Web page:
Most Angelenos have some sort of vague idea of what Catalina Island is. “That’s where Natalie Wood died, right?” some may ask, attempting to locate the place in relationship to Los Angeles history. Others have spread rumors that it’s cheesy or full of older people or even simply just an island lost somewhere near Los Angeles’ Pacific Ocean: most Angelenos feeling toward Catalina is nothing more than meh at best. The vacation destination loses out to cooler locations like Joshua Tree and Palm Springs.
But who has actually been to Catalina? Have you? Ask someone near you: have they? Of the many friends and acquaintances that I have polled in the past month, only two people noted visiting the island, both of who had visited the place one time and couldn’t really weigh in on what the place was like. When we were invited to visit the island for a wildflower tour by the Catalina Conservancy, we were certainly intrigued. The island has been on our list of places to go in Southern California for years and is one of those places that needed to be explored: the oceanic veil has to be lifted so that we can all gaze upon Catalina’s face.
There are a few ways to get to the island, most of which involve taking the speedy Catalina Express. This ship departs from San Pedro and Long Beach and, while not the only ship to take you the short ways across the Pacific, this is the nicest means of travel for the seventy-something round trip tickets to get there. Our boat left at 8:30AM on Saturday morning and was packed with families and geared up people who we assume were pumped for some island activities like fishing, scuba diving, etc. The boat feels like a more stable airplane fully equipped with seat-back tables and reclining levers. The only difference here is that no other form of transportation has pushed your getting drunk more than the Catalina Express: if you upgrade to the Commodore Lounge, you get a free drinking ticket and the waitresses nearly beat you into drinking. “I’ll just have a coffee,” many people would order before the 8:30AM departure. “Want that with Bailey’s?” the Cool Mom Waitress replied to every single person. It was surprising that an order of water wasn’t suggested to be paired with vodka. It all made sense once you attempt to geotag an Instagram photo on the boat and “Catalina Booze Cruise” comes up as an option: people obviously equate Catalina with silly cheap drinking antics.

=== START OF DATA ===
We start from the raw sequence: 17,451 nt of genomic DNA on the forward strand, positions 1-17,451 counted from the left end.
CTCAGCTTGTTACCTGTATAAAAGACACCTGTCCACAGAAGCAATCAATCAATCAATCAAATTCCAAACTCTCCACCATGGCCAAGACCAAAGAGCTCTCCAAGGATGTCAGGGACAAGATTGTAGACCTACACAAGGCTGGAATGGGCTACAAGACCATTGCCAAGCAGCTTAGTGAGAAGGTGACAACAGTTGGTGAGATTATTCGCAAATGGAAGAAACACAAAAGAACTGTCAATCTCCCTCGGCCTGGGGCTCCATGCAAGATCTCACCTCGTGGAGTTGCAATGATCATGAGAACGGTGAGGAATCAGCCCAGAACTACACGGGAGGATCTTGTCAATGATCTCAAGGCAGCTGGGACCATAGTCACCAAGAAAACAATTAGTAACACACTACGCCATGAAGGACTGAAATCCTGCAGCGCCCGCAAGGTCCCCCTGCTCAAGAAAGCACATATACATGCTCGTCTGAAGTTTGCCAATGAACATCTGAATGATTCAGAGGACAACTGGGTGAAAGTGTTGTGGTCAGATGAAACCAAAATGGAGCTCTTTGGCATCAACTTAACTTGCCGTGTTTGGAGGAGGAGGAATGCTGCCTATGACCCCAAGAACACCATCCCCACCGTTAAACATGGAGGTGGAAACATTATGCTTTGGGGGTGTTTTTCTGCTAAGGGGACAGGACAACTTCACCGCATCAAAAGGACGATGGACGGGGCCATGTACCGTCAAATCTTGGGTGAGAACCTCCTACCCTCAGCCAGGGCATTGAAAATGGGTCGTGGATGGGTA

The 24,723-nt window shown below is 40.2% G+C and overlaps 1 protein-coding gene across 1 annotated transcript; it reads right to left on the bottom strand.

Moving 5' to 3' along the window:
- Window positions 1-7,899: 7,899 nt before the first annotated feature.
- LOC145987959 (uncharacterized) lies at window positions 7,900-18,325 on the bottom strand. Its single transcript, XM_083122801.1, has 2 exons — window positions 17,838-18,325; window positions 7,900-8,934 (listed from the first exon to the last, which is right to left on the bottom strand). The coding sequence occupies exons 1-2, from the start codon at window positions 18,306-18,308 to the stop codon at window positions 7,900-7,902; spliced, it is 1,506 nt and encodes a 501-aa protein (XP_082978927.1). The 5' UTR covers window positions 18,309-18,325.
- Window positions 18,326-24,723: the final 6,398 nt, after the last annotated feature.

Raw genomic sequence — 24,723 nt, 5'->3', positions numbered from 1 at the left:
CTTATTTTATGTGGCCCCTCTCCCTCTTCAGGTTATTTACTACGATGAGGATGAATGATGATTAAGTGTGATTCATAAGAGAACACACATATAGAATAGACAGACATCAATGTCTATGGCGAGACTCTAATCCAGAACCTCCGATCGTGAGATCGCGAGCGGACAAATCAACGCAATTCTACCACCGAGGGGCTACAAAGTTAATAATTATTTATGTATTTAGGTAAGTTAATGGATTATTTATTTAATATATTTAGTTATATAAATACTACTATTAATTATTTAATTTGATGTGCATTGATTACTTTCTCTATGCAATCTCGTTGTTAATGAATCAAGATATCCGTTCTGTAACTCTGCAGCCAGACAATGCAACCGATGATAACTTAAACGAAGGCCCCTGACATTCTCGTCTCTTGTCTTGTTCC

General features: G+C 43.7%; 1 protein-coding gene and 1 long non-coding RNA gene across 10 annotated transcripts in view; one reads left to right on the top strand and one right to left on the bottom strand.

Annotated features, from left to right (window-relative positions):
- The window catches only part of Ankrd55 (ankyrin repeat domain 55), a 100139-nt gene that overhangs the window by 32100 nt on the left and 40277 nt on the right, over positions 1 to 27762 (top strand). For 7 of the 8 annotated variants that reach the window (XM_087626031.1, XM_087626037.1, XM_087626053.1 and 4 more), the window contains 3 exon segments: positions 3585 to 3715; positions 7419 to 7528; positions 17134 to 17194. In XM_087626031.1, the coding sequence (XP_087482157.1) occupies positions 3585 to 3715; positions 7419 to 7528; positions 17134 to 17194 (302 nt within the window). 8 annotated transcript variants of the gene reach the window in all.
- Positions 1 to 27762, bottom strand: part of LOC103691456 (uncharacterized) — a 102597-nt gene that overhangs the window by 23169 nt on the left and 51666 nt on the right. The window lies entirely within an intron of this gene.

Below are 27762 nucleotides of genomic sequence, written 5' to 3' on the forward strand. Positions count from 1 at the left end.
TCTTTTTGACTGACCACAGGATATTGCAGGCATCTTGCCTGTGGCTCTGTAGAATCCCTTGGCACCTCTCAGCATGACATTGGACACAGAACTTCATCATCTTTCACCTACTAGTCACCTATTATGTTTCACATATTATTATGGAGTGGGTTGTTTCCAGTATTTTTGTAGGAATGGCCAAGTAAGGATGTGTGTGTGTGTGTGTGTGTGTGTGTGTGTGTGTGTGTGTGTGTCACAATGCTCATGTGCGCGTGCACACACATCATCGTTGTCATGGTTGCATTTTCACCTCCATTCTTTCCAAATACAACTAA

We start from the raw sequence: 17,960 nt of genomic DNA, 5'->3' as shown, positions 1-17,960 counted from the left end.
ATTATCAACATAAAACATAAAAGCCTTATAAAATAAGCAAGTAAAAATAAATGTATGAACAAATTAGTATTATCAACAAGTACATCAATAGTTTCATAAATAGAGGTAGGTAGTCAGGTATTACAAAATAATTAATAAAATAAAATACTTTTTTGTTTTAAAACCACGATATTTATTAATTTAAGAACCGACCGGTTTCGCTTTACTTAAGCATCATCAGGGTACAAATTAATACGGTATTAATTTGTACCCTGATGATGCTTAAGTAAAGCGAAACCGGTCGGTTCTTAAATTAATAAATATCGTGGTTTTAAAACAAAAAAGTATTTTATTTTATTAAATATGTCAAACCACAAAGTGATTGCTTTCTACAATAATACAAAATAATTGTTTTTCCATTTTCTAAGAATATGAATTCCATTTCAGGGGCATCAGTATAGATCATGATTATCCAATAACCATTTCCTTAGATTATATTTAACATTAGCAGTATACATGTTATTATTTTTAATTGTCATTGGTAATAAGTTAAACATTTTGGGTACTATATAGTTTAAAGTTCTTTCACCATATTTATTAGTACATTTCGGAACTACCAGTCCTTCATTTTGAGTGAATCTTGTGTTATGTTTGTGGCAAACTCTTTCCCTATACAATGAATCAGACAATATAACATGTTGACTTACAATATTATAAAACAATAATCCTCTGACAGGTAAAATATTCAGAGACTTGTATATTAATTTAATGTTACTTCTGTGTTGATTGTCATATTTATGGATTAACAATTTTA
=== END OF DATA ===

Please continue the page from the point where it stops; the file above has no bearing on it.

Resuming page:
We decided to take the seventy minute trip to nap and prepare ourselves for the island experience. We were gently awoken by an announcement that we were nearing an island and, while we had been out for a good fifty minutes or so, there is a solid twenty minutes of “Look! The island! It’s huge!” and then the boat slowly glides toward it as the island appears to get no closer than it was seconds before. This goes to tell you that the island is massive. Another myth about the island is that it is a tiny little place that you could run laps around. As you approach it, it looks like Runyon Canyon connected to Runyon Canyon connected to Runyon Canyon, etc.: it’s a mountainous mass with a tiny populated cove.